Saturday, September 9, 2017

Escapism and Our Hobby

There's something else that Anthony Huso says in his foreword to The Nightwolf Inn (which I reviewed the other day) that resonated with me, in spirit if not detail. Huso writes,

This is the rule set that carried me through the tumultuous years of my youth when so many things I could not control had gone wrong. With these rules, I found a semblance of control and a sanctuary among dear friends. Here was a game I could relate to. It was a game of simulated struggle, with brutal consequences, where heroes died just as they did in the real world. But here also was a game where you faced those terrible trials together with friends and realized how important that was--to have good friends when you had little else. Then again, here was a game where the dead could be raised and those of righteous intent gained special power. How could I not long for such a thing? And so began my deep desire to master the rules of this admittedly complicated game.

Some vignettes from the memory banks. At the end of fourth grade, my beloved nana has a sudden catastrophic stroke, like a bolt of lightning shattering my extended family. Four hours of brain surgery have left her strange, with wild white hair, unable to speak, her body rigid and unyielding. My pop is distant and stern, a fundamentalist child of the depression. He's never cooked for himself or changed a diaper, but suddenly finds himself responsible 24 hours a day for the bodily functions of his wife of 49 years. Of their three daughters, my mother is the responsible one. So, even though we have no car, we make the three hour trip from NYC to Vineland almost every weekend for a year, riding the Greyhound. I haven't yet played D&D, but I'm already in love with it. In my lap is my brand new Monster Manual II. As we pull from the Port Authority garage, I read the entry on the Aboleth. In the momentary darkness of the tunnel, I sit entranced by the horrific splendor of the thing. I ask myself, what would be to play in the depths of the earth? How could you even get there, much less have adventures wandering around in miles of lightless caves? This seems to me a very different game than the one conveyed by a choose your own adventure battle against Bargle. I read ever entry in sequential order.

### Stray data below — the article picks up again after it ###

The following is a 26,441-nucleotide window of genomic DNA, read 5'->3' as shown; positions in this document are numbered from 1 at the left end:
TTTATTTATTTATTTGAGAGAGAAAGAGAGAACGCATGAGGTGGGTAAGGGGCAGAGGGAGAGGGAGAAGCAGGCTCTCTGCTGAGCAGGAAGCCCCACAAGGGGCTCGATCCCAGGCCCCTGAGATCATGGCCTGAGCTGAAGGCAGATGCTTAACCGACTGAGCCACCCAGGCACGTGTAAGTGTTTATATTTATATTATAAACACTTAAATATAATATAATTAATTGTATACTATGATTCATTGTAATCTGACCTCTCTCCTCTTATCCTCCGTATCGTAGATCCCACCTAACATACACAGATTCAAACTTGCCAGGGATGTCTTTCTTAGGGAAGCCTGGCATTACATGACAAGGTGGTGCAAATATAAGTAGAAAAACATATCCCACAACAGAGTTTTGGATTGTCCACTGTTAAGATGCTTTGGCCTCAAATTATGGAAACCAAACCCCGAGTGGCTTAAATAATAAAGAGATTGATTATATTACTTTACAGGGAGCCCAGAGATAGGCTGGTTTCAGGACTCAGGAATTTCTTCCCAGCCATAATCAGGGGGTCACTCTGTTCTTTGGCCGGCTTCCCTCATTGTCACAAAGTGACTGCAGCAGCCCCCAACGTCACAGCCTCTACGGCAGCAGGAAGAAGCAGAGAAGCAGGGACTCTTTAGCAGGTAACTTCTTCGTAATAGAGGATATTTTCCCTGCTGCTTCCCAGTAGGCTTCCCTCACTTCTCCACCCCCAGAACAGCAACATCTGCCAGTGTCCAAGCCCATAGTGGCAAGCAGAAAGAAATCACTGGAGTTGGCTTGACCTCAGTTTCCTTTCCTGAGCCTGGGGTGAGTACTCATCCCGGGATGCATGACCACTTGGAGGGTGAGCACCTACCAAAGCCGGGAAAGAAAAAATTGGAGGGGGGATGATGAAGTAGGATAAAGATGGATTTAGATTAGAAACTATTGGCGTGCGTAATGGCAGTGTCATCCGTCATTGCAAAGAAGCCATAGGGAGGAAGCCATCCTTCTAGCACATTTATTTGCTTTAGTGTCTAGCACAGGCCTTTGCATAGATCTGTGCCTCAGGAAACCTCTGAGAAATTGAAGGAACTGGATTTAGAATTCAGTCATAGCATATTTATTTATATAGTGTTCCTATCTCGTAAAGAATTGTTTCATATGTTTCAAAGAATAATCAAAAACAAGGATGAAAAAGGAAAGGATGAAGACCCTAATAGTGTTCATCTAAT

James Holloway

Another bus ride, years later. The great sixth grade summer of D&D has already come and gone, where I slept over at Nattie's house twice a week, applying liberal tinctures of ice water and standing over the air-conditioner to stretch the night to its limits. This time I'm reading Tunnels and Trolls, which I purchased out of curiosity at the Compleat Strategist because it looked so strange. I remember pouring over the weapon list, with all its exotic name, each mechanically distinguished in totally unbalanced ways. And looking at the Liz Danforth illustrations--the summoner who has just sacrificed a pixie, the warrior wearing a leopard skin, the hobbit battling a serpent by a burning brazier--all dripping with a sword and sorcery vibe that was so different from the art in D&D. My mom and I get out at the rest stop at Westhampton to use the vending machine, like we always do (favorite: Chuckles). When I get back on the bus, two boys are looking through my book and whispering to one another. They're kids who got on at the stop for the reform school, maybe on their way home for visit. They return the book, but I have a strange feeling, and don't feel comfortable reading it. I think it's partly guilt--why shouldn't they have Tunnels and Trolls? Maybe they need it more than me.

Liz Danforth